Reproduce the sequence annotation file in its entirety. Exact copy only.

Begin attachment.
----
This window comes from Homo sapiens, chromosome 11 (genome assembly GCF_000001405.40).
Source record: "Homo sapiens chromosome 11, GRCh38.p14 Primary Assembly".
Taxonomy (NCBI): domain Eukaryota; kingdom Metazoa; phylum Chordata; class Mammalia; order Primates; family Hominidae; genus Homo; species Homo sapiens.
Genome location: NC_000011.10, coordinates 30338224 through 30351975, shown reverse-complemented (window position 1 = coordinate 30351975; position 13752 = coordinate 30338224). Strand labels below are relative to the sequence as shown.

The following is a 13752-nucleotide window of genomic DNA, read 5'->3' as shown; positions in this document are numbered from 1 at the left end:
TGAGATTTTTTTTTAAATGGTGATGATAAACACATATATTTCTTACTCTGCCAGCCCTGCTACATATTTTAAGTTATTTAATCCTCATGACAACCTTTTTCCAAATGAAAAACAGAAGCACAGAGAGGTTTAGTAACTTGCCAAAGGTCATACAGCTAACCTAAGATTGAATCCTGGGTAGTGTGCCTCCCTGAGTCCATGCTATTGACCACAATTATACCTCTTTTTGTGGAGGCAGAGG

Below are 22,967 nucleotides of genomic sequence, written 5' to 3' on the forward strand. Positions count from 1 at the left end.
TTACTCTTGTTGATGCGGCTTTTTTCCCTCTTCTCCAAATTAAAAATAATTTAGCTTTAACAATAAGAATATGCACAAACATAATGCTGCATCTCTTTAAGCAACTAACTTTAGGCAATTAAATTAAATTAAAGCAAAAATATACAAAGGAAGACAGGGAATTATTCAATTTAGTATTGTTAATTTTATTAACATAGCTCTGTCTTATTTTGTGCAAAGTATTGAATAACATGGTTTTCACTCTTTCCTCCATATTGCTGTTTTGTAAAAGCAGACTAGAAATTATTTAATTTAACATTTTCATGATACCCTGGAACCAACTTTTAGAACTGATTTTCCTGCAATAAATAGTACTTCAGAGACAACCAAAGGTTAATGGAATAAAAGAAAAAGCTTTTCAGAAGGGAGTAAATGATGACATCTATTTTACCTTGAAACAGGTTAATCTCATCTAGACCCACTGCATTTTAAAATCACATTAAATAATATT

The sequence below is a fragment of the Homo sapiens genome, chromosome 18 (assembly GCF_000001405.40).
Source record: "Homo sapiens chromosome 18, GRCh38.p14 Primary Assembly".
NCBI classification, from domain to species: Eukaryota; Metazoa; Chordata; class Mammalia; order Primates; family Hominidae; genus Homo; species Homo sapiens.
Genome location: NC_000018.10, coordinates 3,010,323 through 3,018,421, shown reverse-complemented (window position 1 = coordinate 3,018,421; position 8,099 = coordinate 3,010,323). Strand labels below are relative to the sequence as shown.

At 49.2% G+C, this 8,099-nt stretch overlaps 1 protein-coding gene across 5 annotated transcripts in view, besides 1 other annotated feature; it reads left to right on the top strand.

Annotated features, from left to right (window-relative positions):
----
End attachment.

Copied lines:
This window comes from Homo sapiens, chromosome 11 (genome assembly GCF_000001405.40).
Source record: "Homo sapiens chromosome 11, GRCh38.p14 Primary Assembly".
Taxonomy (NCBI): domain Eukaryota; kingdom Metazoa; phylum Chordata; class Mammalia; order Primates; family Hominidae; genus Homo; species Homo sapiens.
Genome location: NC_000011.10, coordinates 30338224 through 30351975, shown reverse-complemented (window position 1 = coordinate 30351975; position 13752 = coordinate 30338224). Strand labels below are relative to the sequence as shown.

The following is a 13752-nucleotide window of genomic DNA, read 5'->3' as shown; positions in this document are numbered from 1 at the left end:
TGAGATTTTTTTTTAAATGGTGATGATAAACACATATATTTCTTACTCTGCCAGCCCTGCTACATATTTTAAGTTATTTAATCCTCATGACAACCTTTTTCCAAATGAAAAACAGAAGCACAGAGAGGTTTAGTAACTTGCCAAAGGTCATACAGCTAACCTAAGATTGAATCCTGGGTAGTGTGCCTCCCTGAGTCCATGCTATTGACCACAATTATACCTCTTTTTGTGGAGGCAGAGG

Below are 22,967 nucleotides of genomic sequence, written 5' to 3' on the forward strand. Positions count from 1 at the left end.
TTACTCTTGTTGATGCGGCTTTTTTCCCTCTTCTCCAAATTAAAAATAATTTAGCTTTAACAATAAGAATATGCACAAACATAATGCTGCATCTCTTTAAGCAACTAACTTTAGGCAATTAAATTAAATTAAAGCAAAAATATACAAAGGAAGACAGGGAATTATTCAATTTAGTATTGTTAATTTTATTAACATAGCTCTGTCTTATTTTGTGCAAAGTATTGAATAACATGGTTTTCACTCTTTCCTCCATATTGCTGTTTTGTAAAAGCAGACTAGAAATTATTTAATTTAACATTTTCATGATACCCTGGAACCAACTTTTAGAACTGATTTTCCTGCAATAAATAGTACTTCAGAGACAACCAAAGGTTAATGGAATAAAAGAAAAAGCTTTTCAGAAGGGAGTAAATGATGACATCTATTTTACCTTGAAACAGGTTAATCTCATCTAGACCCACTGCATTTTAAAATCACATTAAATAATATT

The sequence below is a fragment of the Homo sapiens genome, chromosome 18 (assembly GCF_000001405.40).
Source record: "Homo sapiens chromosome 18, GRCh38.p14 Primary Assembly".
NCBI classification, from domain to species: Eukaryota; Metazoa; Chordata; class Mammalia; order Primates; family Hominidae; genus Homo; species Homo sapiens.
Genome location: NC_000018.10, coordinates 3,010,323 through 3,018,421, shown reverse-complemented (window position 1 = coordinate 3,018,421; position 8,099 = coordinate 3,010,323). Strand labels below are relative to the sequence as shown.

At 49.2% G+C, this 8,099-nt stretch overlaps 1 protein-coding gene across 5 annotated transcripts in view, besides 1 other annotated feature; it reads left to right on the top strand.

Annotated features, from left to right (window-relative positions):